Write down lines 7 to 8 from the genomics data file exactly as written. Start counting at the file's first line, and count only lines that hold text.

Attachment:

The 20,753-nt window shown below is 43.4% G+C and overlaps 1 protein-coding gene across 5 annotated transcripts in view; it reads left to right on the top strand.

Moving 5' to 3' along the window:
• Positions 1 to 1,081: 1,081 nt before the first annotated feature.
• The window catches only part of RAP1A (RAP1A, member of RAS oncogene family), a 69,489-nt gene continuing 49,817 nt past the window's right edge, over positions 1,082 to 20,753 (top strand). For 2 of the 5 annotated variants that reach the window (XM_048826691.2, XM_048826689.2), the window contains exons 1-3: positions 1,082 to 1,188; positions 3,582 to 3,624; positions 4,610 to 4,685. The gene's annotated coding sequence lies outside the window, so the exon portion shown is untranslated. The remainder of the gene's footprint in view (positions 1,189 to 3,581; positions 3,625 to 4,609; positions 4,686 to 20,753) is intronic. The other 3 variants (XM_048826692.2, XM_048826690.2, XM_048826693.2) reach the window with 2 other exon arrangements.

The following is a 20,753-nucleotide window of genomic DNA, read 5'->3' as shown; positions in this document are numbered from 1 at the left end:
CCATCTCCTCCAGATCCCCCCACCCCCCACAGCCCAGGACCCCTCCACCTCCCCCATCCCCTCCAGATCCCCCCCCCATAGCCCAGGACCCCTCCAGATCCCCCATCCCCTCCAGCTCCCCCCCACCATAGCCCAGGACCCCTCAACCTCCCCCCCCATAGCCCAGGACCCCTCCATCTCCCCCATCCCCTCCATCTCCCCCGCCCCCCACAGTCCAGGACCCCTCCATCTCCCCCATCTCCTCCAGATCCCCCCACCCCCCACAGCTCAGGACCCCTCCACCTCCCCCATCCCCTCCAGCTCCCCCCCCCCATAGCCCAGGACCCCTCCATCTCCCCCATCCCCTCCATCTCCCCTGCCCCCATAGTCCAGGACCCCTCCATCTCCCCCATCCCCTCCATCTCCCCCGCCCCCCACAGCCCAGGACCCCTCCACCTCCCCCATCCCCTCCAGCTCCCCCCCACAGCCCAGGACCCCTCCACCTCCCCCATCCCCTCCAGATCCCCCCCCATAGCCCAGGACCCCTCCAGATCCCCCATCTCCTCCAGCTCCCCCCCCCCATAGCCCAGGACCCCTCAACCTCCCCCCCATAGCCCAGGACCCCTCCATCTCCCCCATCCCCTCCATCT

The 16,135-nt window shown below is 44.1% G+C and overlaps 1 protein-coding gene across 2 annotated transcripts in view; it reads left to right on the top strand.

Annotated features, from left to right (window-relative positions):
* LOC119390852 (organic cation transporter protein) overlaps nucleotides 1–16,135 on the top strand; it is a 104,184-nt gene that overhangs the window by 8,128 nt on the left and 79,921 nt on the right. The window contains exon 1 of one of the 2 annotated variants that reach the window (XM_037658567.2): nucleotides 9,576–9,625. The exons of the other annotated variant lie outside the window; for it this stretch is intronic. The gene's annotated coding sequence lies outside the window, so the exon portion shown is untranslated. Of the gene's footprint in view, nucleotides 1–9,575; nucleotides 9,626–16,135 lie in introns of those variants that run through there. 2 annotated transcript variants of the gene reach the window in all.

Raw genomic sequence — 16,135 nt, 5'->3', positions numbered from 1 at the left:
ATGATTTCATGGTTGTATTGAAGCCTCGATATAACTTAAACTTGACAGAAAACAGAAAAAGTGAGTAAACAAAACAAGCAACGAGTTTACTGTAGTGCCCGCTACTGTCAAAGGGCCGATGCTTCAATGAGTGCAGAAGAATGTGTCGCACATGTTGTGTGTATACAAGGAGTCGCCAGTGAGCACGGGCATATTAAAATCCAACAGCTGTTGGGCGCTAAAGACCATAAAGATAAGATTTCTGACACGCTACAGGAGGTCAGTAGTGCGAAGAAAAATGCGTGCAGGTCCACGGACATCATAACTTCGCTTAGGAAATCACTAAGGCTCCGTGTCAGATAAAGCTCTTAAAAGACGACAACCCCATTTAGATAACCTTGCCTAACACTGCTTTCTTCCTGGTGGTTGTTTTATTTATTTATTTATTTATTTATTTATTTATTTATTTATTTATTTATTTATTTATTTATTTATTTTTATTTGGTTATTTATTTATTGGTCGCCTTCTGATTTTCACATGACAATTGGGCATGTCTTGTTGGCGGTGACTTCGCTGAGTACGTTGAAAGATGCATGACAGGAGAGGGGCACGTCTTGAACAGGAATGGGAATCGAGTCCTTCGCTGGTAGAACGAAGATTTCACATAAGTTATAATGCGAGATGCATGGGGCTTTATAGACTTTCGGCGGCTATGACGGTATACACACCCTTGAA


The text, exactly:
The 16,135-nt window shown below is 44.1% G+C and overlaps 1 protein-coding gene across 2 annotated transcripts in view; it reads left to right on the top strand.

Annotated features, from left to right (window-relative positions):